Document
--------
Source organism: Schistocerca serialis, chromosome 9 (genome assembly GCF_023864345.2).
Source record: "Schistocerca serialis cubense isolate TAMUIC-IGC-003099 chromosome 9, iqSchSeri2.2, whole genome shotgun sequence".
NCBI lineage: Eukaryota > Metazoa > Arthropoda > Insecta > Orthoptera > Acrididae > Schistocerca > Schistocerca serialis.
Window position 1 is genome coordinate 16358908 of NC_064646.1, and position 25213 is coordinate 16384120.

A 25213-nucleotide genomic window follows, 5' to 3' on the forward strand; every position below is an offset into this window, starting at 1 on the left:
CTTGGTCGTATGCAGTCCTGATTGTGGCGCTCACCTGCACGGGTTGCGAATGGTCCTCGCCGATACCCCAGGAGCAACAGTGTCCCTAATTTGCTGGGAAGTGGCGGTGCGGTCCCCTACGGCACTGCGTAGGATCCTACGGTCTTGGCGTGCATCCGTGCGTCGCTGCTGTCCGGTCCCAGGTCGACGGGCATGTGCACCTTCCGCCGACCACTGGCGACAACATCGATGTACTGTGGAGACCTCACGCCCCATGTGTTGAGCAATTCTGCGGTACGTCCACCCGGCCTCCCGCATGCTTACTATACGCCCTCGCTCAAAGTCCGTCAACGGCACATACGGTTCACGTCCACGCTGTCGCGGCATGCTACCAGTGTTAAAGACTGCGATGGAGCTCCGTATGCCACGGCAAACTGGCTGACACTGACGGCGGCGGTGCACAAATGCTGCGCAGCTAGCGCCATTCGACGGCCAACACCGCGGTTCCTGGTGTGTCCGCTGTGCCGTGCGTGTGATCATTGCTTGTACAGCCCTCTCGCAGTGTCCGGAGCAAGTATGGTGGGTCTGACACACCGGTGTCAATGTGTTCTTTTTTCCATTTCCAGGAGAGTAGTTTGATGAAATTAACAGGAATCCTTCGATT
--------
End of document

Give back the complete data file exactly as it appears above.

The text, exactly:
Source organism: Schistocerca serialis, chromosome 9 (genome assembly GCF_023864345.2).
Source record: "Schistocerca serialis cubense isolate TAMUIC-IGC-003099 chromosome 9, iqSchSeri2.2, whole genome shotgun sequence".
NCBI lineage: Eukaryota > Metazoa > Arthropoda > Insecta > Orthoptera > Acrididae > Schistocerca > Schistocerca serialis.
Window position 1 is genome coordinate 16358908 of NC_064646.1, and position 25213 is coordinate 16384120.

A 25213-nucleotide genomic window follows, 5' to 3' on the forward strand; every position below is an offset into this window, starting at 1 on the left:
CTTGGTCGTATGCAGTCCTGATTGTGGCGCTCACCTGCACGGGTTGCGAATGGTCCTCGCCGATACCCCAGGAGCAACAGTGTCCCTAATTTGCTGGGAAGTGGCGGTGCGGTCCCCTACGGCACTGCGTAGGATCCTACGGTCTTGGCGTGCATCCGTGCGTCGCTGCTGTCCGGTCCCAGGTCGACGGGCATGTGCACCTTCCGCCGACCACTGGCGACAACATCGATGTACTGTGGAGACCTCACGCCCCATGTGTTGAGCAATTCTGCGGTACGTCCACCCGGCCTCCCGCATGCTTACTATACGCCCTCGCTCAAAGTCCGTCAACGGCACATACGGTTCACGTCCACGCTGTCGCGGCATGCTACCAGTGTTAAAGACTGCGATGGAGCTCCGTATGCCACGGCAAACTGGCTGACACTGACGGCGGCGGTGCACAAATGCTGCGCAGCTAGCGCCATTCGACGGCCAACACCGCGGTTCCTGGTGTGTCCGCTGTGCCGTGCGTGTGATCATTGCTTGTACAGCCCTCTCGCAGTGTCCGGAGCAAGTATGGTGGGTCTGACACACCGGTGTCAATGTGTTCTTTTTTCCATTTCCAGGAGAGTAGTTTGATGAAATTAACAGGAATCCTTCGATT